The White-winged Flufftail is a very rare and tiny African bird which breeds north of the equator in Ethiopia and then migrates south to Zambia, Zimbabwe and South Africa.
This species is part of the Flufftails genus Sarothrura, which diverged from all other species of birds 25.1 million years ago during the Neogene period. Mysteriously, the only known breeding records are from highland marshes of Ethiopia. Unfortunately, this species is under threat due to grazing of livestock and grass cutting on the breeding grounds as well as drainage of marshes for cultivation and forestry. Much of the wetland habitat for this species has already been converted into agriculture, settlement and grazing land.
There is a site support group at the only known remaining breeding ground in Berga, Ethiopia, but remains unknown if the species is still breeding elsewhere. Grazing on a small part of the Berga wetland is restricted during the breeding season. Some South African sites have some legal protection and at least four sites are protected by the landowners. A captive breeding programme was proposed in South Africa, as this may be help protect this species until its natural breeding grounds receive better protection. There are also ongoing projects to raise awareness for this species including local communities and schools creating billboard posters.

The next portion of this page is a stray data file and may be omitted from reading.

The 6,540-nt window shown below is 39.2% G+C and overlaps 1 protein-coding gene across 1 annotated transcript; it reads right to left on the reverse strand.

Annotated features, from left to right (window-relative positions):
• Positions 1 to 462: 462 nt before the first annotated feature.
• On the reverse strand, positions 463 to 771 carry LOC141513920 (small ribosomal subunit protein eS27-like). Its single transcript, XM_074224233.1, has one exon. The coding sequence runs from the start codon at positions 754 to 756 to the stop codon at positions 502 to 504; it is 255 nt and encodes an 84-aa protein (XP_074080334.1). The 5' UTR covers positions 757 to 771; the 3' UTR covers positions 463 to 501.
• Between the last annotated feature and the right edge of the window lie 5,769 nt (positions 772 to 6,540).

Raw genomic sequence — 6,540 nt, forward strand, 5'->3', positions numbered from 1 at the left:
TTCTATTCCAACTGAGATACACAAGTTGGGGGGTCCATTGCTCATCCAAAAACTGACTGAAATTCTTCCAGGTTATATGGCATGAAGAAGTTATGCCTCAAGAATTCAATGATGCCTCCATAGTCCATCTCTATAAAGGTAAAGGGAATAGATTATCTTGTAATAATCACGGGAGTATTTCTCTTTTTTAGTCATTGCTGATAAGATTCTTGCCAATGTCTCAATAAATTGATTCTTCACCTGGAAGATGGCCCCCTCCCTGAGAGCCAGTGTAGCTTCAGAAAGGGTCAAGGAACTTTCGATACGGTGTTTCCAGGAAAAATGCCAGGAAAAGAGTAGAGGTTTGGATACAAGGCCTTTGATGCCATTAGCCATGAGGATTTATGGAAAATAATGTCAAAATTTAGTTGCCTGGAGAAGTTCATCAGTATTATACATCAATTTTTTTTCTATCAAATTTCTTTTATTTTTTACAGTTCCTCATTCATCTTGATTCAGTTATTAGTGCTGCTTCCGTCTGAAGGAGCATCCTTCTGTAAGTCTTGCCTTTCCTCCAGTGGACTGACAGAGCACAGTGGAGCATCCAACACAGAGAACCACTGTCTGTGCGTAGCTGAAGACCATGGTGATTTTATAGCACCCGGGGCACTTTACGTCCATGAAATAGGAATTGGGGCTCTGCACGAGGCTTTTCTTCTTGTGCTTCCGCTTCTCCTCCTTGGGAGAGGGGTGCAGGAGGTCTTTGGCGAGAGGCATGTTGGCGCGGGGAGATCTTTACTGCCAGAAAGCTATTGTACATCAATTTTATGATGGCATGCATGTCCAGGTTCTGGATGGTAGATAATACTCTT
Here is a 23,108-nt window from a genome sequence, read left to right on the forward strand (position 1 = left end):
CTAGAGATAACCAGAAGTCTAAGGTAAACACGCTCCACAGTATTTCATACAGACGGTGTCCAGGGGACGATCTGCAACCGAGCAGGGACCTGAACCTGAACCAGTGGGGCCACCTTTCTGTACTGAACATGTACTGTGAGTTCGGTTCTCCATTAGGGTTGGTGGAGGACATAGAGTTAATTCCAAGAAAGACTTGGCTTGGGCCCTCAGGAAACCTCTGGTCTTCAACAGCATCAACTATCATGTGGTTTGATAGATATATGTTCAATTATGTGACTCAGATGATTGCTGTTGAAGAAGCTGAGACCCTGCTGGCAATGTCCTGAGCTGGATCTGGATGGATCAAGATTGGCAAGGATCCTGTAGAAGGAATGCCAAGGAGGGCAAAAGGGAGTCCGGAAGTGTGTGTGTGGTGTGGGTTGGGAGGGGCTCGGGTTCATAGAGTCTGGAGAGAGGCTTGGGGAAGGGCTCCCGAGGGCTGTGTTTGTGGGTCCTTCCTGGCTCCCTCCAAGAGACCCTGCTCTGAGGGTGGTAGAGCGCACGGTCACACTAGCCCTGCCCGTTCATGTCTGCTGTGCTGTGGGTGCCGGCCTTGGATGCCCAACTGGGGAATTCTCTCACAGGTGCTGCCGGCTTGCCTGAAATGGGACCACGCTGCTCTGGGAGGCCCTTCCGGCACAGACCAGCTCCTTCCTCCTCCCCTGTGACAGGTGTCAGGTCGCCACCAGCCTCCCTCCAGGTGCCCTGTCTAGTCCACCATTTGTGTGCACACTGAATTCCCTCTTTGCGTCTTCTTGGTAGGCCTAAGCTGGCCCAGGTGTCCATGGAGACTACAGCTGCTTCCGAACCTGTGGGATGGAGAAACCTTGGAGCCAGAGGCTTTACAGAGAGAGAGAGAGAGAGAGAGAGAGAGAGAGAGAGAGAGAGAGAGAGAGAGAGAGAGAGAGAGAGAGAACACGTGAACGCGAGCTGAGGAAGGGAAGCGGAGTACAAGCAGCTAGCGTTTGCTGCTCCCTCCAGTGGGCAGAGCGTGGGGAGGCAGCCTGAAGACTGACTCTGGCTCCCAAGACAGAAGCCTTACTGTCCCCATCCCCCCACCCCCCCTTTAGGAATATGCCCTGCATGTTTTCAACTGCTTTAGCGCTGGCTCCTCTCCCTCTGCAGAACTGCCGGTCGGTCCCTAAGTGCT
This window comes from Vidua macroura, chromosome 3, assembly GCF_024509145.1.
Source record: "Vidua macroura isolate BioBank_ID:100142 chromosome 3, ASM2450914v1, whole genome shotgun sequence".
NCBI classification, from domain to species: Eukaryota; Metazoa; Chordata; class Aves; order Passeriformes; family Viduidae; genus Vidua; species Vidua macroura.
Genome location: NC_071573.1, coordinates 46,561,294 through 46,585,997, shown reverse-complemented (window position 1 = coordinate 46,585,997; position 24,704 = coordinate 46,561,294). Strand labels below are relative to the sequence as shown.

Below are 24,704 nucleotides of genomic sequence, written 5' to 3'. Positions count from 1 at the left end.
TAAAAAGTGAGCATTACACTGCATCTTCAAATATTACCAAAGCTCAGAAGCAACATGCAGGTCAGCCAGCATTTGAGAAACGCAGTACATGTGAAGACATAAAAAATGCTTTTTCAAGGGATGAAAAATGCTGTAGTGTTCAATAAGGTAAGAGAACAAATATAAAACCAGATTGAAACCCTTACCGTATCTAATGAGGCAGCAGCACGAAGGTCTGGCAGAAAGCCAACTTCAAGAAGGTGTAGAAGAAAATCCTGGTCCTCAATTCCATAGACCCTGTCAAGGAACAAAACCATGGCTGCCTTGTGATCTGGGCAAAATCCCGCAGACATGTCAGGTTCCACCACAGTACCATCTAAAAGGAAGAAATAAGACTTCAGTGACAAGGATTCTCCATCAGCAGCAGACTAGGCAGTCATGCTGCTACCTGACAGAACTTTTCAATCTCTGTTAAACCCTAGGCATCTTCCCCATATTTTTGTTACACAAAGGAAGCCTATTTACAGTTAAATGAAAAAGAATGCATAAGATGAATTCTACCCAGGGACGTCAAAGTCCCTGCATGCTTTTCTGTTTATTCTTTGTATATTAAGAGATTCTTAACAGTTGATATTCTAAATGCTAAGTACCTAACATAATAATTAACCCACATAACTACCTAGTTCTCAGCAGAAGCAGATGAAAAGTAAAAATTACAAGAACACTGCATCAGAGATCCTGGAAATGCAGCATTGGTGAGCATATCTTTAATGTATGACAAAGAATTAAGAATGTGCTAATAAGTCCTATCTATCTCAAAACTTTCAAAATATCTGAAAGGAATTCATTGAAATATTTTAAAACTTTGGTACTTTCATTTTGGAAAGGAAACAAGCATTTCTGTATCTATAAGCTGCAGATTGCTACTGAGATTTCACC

- Order: Gruiformes
- Family: Rallidae
- Population: 700
- Trend: decreasing
- Size: 14-16cm
- Weight: 31.8g
This species is known from Ethiopia with three known sites in the central highlands. It is also known from Zimbabwe and in South Africa, as they are found in the Eastern Cape, KwaZulu-Natal and Mpumalanga.
Habitat and Ecology
This species breed in high-altitude seasonal marshes with dense, rapidly growing vegetation dominated by sedges, grasslands and forbs. This species forages in mud at the edges of reed beds, shallow water and floating mats of aquatic vegetation. It feeds on seeds and vegetation, as well as insects, spiders, earthworms, small frogs and small fish.